- Download Wealth in the Dead Sea Scrolls and in the Qumran Community (Studies on the Texts of the Desert of Judah) (Studies of the Texts of Thedesert of Judah) (mceboqoe.typepad.com)
- Liturgical Perspectives: Prayer and Poetry in Light of the Dead Sea Scrolls read online (eerodsq.typepad.com)
- Holman QuickSource Guide to the Dead Sea Scrolls downloads (dcuivum.typepad.com)
- Download The Haunted Desert: Archaelogy and the Dead Sea Scrolls Film In Ipod Quality (ufeebeu.typepad.com)
- The Dead Sea Cipher book downloads (ztvmayu.typepad.com)
- Tomb robbers, ancient tunnels and a cryptic Dead Sea Scroll bring drama to a sleepy suburb (timesofisrael.com)
- Nehemiah Found! (withmeagrepowers.wordpress.com)
- President Obama Visits The Franklin Institute’s Dead Sea Scrolls: Life And Faith In Ancient Times Exhibition (uwishunu.com)
- Resurrecting Scripture at Qumran (insightforliving.typepad.com)
- Dead Sea Scrolls At Fort Worth Baptist Seminary (dfw.cbslocal.com)
- Historic Dead Sea Scrolls Readied For Their Closeup at Franklin Institute (philadelphia.cbslocal.com)
- More Princeton Dead Sea Scrolls Sales at CBD (ntinterpretation.wordpress.com)
- Barack Obama pays visit to Dead Sea Scrolls exhibit (timesofisrael.com)
Daniel is a central figure who interprets dreams and visions in the Old Testament Book of Daniel. The book was originally written in Hebrew and Aramaic by an unknown author.
One of the more memorable stories appears in sixth chapter, where Daniel is protected from ferocious lions while held captive in their den. Through a divine miracle he remains untouched.
While more mystically inclined Christians would take this as a demonstration of the power of faith in a God who can work miracles when he so chooses, the more worldly type of Christian tends to see the story as representing Israel’s protection from heathen kingdoms (symbolized by the beasts).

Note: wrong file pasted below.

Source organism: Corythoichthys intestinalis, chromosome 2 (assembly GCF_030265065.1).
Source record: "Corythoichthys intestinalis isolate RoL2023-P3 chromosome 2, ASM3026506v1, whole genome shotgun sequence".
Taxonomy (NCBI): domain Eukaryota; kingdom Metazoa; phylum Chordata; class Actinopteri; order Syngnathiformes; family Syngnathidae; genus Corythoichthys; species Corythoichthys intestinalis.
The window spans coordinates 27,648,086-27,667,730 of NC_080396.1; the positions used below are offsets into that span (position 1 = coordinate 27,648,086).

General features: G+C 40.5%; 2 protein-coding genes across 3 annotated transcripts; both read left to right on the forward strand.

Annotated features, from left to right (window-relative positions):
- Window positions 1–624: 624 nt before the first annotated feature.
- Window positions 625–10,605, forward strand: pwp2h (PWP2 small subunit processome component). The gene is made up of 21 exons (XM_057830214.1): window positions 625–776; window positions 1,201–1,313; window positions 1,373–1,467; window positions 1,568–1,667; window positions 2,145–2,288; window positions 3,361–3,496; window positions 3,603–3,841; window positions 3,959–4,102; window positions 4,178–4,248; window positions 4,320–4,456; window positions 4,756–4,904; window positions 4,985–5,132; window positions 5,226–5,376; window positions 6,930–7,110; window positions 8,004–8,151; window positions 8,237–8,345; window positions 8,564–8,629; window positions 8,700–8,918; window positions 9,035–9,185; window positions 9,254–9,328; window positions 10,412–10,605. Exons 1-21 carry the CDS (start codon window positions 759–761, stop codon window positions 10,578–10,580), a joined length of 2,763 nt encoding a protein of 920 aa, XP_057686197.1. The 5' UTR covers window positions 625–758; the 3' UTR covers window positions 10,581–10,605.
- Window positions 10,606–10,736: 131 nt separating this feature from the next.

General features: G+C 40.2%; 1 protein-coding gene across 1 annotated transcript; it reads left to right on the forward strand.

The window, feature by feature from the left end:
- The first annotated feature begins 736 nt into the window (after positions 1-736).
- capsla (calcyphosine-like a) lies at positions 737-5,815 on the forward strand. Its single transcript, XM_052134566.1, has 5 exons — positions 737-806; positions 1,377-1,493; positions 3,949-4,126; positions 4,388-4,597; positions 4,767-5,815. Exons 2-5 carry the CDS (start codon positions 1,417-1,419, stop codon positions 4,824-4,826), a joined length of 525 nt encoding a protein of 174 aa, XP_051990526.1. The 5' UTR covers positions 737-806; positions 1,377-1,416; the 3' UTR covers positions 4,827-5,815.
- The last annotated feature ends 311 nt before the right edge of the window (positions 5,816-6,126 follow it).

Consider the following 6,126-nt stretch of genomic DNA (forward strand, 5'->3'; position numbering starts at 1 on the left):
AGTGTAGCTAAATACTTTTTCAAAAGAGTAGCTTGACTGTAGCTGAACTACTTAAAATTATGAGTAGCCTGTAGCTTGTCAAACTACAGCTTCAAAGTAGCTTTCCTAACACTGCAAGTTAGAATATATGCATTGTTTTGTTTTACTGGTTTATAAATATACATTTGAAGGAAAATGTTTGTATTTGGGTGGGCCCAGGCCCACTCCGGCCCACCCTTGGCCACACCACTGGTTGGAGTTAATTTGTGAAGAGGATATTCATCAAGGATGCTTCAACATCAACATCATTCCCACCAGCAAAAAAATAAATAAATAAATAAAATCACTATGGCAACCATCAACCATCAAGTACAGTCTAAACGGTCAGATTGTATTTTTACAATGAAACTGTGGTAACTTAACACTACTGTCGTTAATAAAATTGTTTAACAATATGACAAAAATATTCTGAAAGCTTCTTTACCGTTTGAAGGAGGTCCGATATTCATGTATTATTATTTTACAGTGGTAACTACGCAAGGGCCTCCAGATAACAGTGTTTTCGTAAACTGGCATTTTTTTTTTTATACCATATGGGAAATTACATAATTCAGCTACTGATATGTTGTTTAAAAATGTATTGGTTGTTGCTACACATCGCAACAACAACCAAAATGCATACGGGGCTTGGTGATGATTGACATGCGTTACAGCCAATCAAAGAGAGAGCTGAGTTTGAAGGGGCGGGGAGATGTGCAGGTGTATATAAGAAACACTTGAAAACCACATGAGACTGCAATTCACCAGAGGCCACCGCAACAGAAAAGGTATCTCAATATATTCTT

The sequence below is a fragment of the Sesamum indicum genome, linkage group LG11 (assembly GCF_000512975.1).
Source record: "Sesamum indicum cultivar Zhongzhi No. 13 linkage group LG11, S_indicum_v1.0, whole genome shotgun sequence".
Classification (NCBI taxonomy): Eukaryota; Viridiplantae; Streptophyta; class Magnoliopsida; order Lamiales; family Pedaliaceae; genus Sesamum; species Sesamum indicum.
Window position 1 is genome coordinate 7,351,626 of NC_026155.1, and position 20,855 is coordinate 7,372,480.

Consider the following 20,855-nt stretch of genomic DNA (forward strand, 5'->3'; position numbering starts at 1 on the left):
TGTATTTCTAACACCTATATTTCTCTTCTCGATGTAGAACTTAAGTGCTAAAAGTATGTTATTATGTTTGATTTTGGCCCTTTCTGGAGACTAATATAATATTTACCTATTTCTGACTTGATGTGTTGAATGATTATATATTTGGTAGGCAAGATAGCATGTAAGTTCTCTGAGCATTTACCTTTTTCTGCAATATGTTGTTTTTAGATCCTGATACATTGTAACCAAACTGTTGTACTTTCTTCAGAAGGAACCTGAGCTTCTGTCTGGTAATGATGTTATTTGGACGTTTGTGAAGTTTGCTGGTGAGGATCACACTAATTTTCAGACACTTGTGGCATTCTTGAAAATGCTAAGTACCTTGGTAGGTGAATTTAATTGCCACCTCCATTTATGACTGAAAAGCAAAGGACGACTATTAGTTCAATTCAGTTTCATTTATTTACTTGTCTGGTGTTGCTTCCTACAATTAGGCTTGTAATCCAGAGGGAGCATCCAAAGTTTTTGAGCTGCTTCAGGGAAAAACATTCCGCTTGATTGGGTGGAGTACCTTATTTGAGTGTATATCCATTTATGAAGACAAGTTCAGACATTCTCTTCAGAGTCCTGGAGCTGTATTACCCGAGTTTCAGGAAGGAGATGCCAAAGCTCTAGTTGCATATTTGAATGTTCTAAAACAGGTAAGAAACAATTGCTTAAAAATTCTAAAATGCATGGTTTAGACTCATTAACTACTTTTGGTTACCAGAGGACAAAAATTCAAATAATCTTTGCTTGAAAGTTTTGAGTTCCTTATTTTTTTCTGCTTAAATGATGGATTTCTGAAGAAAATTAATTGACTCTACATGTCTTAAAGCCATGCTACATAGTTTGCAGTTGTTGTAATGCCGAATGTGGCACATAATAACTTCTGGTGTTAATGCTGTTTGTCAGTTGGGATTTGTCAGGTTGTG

The story of Daniel in the Lion’s Den has captivated artists throughout the ages.
The first image by the London born Briton Rivière (1840–1920) posted above shows a serene Daniel standing supremely confident in the power of God’s saving grace. By way of contrast, this second image by the Flemish Baroque painter Peter Paul Rubens (1577–1640) shows a more human Daniel, fervently praying while almost naked, and looking understandably afraid.
- In the Den (bongodogblog.com)
- Historic Minas Gerais: CONGONHAS (07): The Twelve Prophets VI: Daniel (insiderbrazil.wordpress.com)
- Daniel in the Lions Den (brakeman1.com)
- The Test of Faith in a Den of Lions (webmasteryates.wordpress.com)
- Daniel (tylersheart.wordpress.com)
- Story of Daniel and the Lion’s Den (communitas.typepad.com)
Exodus is the second book of the Pentateuch (and Old Testament of the Christian Bible). It outlines God’s punishment of the Egyptians and Israel’s departure from bondage in Egypt, facilitated by the miraculous parting of the Red Sea, and their subsequent travel through the wilderness, as led by God through the intercession of the prophet Moses.
Although no Egyptian historical records tell of the parting of the Red Sea and Israel’s escape from captivity, the New Oxford Annotated Bible claims
There can be little doubt that the story rests upon actual historical occurrences.¹